STORIES
Women

Ruth Bader Ginsburg

by Claire from Memphis, Tennessee in United States

132340Ruth Bader GinsburgSupreme Court of the United States [Public domain]My hero is Justice Ruth Bader Ginsburg, who has spent her life fighting against constricting gender roles for a more equal representation of women in law. Born in 1933 in Brooklyn, New York as Ruth Joan Bader, she has worked relentlessly for the betterment of herself and society. Growing up in a family of modest means, her parents (and particularly her mother) encouraged a love of education, as demonstrated by the fact that she graduated at the top of her high school class. Unfortunately, her beloved mother died of cancer the day before her graduation from James Madison High School. Ginsburg has stated that her mother has been her inspiration to push for more gender equality. She went on to college at Cornell University, where she was again top of her class. This was also where she met her husband, Martin Ginsburg.

Although Ginsburg took a hiatus from furthering her education while her husband was in the military and she had her first child, she returned to the academic world at Harvard Law. Her time there is a primary example of her struggle against gender inequality; she and the other eight women in a class of at least 500 were criticized by the dean for enrolling in spots that could have been given to men. She was also regularly barred access to Harvard's humanities library on the basis of gender. To add to the adversity she had to overcome, her husband was diagnosed with cancer. Despite all this, she managed to simultaneously help Martin stay in school, take care of her child, and maintain her own academic standing. As a result of her hard work, she was the first woman on the Harvard Law Review. Having transferred schools to be near her husband's new job, Ginsburg graduated first in her class (once again) from Columbia Law in 1959.

Even with such tremendous achievements to her name, Ginsburg was unable to get a job with a federal judge, even struggling to secure her eventual position with a district court judge. Reportedly, one judge turned her down so that he would not have to regulate his swearing, reflecting not only the view at the time that it was unacceptable to curse around women, but also the idea that women were unfit for law in general. Later careers brought different challenges; as a professor at Rutgers, she felt compelled to hide her second pregnancy to avoid being fired. She also discovered that the men were paid more than women as a matter of course, something she set out to remedy.

Ginsburg is perhaps best known for her work directing the Women's Rights Project of the American Civil Liberties Union in the 1970s. Through this, she successfully fought gender discrimination affecting both men and women, as demonstrated by the six cases she won before the Supreme Court. One of these argued against women, as widows were granted more benefits than widowers. Her strategy was to pick small cases with which she could make a dent in sexist policies in the law.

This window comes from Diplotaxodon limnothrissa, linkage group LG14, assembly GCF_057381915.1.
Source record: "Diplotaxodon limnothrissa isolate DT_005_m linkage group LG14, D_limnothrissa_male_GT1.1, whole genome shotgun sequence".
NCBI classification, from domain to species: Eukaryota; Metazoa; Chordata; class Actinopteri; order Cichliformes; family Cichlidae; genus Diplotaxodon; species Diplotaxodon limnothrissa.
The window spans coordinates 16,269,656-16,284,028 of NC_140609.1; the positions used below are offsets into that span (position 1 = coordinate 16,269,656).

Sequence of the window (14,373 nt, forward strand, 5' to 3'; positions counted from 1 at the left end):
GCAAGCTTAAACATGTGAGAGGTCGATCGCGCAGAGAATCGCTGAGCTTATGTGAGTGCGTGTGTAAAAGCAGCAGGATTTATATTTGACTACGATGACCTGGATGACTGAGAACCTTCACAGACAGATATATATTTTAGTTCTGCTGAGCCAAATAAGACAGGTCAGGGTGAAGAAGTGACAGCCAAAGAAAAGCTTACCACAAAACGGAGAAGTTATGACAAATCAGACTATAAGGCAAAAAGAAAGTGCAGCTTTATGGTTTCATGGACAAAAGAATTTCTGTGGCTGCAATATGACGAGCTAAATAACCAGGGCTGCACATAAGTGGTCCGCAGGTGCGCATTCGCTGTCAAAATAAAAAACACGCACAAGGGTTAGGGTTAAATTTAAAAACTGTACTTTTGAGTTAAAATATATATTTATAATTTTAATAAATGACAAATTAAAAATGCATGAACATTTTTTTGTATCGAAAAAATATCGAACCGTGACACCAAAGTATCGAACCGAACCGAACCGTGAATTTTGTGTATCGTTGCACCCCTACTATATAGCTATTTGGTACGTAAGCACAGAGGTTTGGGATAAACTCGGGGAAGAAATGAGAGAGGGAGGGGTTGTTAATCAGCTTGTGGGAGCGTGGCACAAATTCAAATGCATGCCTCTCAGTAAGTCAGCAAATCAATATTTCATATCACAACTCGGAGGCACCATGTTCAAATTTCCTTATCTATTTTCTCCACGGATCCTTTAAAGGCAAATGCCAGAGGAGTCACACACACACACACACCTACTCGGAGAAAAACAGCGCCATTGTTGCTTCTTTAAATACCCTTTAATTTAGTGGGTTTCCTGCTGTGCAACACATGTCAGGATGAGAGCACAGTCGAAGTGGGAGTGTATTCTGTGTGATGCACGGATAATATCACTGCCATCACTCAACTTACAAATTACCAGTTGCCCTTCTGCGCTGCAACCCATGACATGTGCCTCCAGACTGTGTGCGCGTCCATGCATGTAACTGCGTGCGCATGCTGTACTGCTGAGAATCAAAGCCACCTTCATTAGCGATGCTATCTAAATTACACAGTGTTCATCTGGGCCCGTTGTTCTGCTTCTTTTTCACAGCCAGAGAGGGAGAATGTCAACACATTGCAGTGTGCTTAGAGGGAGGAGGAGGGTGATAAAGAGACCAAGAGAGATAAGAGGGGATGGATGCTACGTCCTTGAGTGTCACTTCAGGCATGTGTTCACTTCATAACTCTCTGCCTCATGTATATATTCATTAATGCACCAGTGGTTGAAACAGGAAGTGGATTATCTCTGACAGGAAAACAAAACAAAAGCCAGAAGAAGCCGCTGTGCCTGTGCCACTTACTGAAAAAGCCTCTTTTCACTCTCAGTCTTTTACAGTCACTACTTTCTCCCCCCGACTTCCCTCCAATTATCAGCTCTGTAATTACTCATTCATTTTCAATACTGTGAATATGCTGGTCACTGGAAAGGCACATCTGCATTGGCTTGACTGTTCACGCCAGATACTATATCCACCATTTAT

She was appointed to the Supreme Court of the United States in 1993 by President Bill Clinton, only the second woman to hold the honor, where she has served ever since. She is known for her scathing dissent on the Ledbetter v. Goodyear Tire & Rubber Co. case (concerning wage discrimination), as well as her support of the Obergefell v. Hodges case, which legalized same-sex marriage across the United States.

Justice Ruth Bader Ginsburg's resilience is particularly inspiring to me; she has demonstrated time and again that she will not be stopped by constricting gender roles. Indeed, she pushes the gender roles aside for the benefit of not just herself, but others without a voice, in her powerfully worded court cases and her perseverance in the face of discrimination. She continues to voice her opinion confidently, always working towards a more equal construction of gender roles.

Bibliography: 

Anon, Lucy. “Why Ruth Bader Ginsburg Is the Beyoncé of the Law (and the Ultimate Role Model).” Mogul, 2016, onmogul.com/stories/why-ruth-bader-ginsburg-is-the-beyonce-of-the-law-and-the-ultimate-role-model. 

“Justice Ruth Bader Ginsburg.” The Supreme Court Historical Society - Timeline of the Court - Justice Ruth Bader Ginsburg, https://www.supremecourthistory.org/history-of-the-court/the-current-court/justice-ruth-bader-ginsburg/

Macaluso, Beth Anne. “15 Things You Should Know About Ruth Bader Ginsburg.” Mental Floss, 15 Mar. 2018, mentalfloss.com/article/76804/15-things-you-should-know-about-ruth-bader-ginsburg. 

“Ruth Bader Ginsberg.” Oyez, 2018, www.oyez.org/justices/ruth_bader_ginsburg

“Ruth Bader Ginsburg.” Biography.com, A&E Networks Television, 19 Apr. 2018, www.biography.com/people/ruth-bader-ginsburg-9312041

Page created on 4/23/2018 7:05:29 PM

Last edited 7/15/2019 11:18:55 PM

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